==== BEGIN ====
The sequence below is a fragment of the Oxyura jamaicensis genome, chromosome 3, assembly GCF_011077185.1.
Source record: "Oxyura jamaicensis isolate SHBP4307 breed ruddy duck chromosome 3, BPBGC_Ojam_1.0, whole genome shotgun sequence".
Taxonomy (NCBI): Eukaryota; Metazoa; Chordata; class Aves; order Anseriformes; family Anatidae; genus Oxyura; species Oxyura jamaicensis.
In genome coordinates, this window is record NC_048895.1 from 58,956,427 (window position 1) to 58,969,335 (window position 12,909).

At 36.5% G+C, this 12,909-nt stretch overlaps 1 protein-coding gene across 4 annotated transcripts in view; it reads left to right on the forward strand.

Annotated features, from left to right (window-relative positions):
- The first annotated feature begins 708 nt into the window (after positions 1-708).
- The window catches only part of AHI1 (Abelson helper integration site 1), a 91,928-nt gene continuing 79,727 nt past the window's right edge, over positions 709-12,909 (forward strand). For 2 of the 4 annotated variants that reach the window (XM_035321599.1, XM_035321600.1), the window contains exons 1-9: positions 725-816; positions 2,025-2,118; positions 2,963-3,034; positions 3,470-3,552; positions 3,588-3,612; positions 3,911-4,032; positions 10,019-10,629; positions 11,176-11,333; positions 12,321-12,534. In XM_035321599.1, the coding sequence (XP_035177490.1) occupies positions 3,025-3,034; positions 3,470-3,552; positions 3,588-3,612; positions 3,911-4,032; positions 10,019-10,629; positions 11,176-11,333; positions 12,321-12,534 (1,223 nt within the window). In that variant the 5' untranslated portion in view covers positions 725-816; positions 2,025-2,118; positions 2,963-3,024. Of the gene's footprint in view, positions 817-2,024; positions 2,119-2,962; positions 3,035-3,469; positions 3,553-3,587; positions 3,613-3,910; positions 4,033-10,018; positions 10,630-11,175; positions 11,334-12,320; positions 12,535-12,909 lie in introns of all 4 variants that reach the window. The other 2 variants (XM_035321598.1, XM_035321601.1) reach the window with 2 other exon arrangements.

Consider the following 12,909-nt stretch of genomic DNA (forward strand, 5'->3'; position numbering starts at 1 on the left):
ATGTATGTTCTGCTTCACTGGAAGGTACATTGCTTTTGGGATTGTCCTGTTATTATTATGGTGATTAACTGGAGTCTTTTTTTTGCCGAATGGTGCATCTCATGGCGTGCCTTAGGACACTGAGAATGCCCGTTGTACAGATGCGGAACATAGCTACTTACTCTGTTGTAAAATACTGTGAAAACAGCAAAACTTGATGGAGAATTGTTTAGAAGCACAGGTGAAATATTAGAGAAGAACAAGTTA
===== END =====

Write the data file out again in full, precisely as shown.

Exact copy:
The sequence below is a fragment of the Oxyura jamaicensis genome, chromosome 3, assembly GCF_011077185.1.
Source record: "Oxyura jamaicensis isolate SHBP4307 breed ruddy duck chromosome 3, BPBGC_Ojam_1.0, whole genome shotgun sequence".
Taxonomy (NCBI): Eukaryota; Metazoa; Chordata; class Aves; order Anseriformes; family Anatidae; genus Oxyura; species Oxyura jamaicensis.
In genome coordinates, this window is record NC_048895.1 from 58,956,427 (window position 1) to 58,969,335 (window position 12,909).

At 36.5% G+C, this 12,909-nt stretch overlaps 1 protein-coding gene across 4 annotated transcripts in view; it reads left to right on the forward strand.

Annotated features, from left to right (window-relative positions):
- The first annotated feature begins 708 nt into the window (after positions 1-708).
- The window catches only part of AHI1 (Abelson helper integration site 1), a 91,928-nt gene continuing 79,727 nt past the window's right edge, over positions 709-12,909 (forward strand). For 2 of the 4 annotated variants that reach the window (XM_035321599.1, XM_035321600.1), the window contains exons 1-9: positions 725-816; positions 2,025-2,118; positions 2,963-3,034; positions 3,470-3,552; positions 3,588-3,612; positions 3,911-4,032; positions 10,019-10,629; positions 11,176-11,333; positions 12,321-12,534. In XM_035321599.1, the coding sequence (XP_035177490.1) occupies positions 3,025-3,034; positions 3,470-3,552; positions 3,588-3,612; positions 3,911-4,032; positions 10,019-10,629; positions 11,176-11,333; positions 12,321-12,534 (1,223 nt within the window). In that variant the 5' untranslated portion in view covers positions 725-816; positions 2,025-2,118; positions 2,963-3,024. Of the gene's footprint in view, positions 817-2,024; positions 2,119-2,962; positions 3,035-3,469; positions 3,553-3,587; positions 3,613-3,910; positions 4,033-10,018; positions 10,630-11,175; positions 11,334-12,320; positions 12,535-12,909 lie in introns of all 4 variants that reach the window. The other 2 variants (XM_035321598.1, XM_035321601.1) reach the window with 2 other exon arrangements.

Consider the following 12,909-nt stretch of genomic DNA (forward strand, 5'->3'; position numbering starts at 1 on the left):
ATGTATGTTCTGCTTCACTGGAAGGTACATTGCTTTTGGGATTGTCCTGTTATTATTATGGTGATTAACTGGAGTCTTTTTTTTGCCGAATGGTGCATCTCATGGCGTGCCTTAGGACACTGAGAATGCCCGTTGTACAGATGCGGAACATAGCTACTTACTCTGTTGTAAAATACTGTGAAAACAGCAAAACTTGATGGAGAATTGTTTAGAAGCACAGGTGAAATATTAGAGAAGAACAAGTTA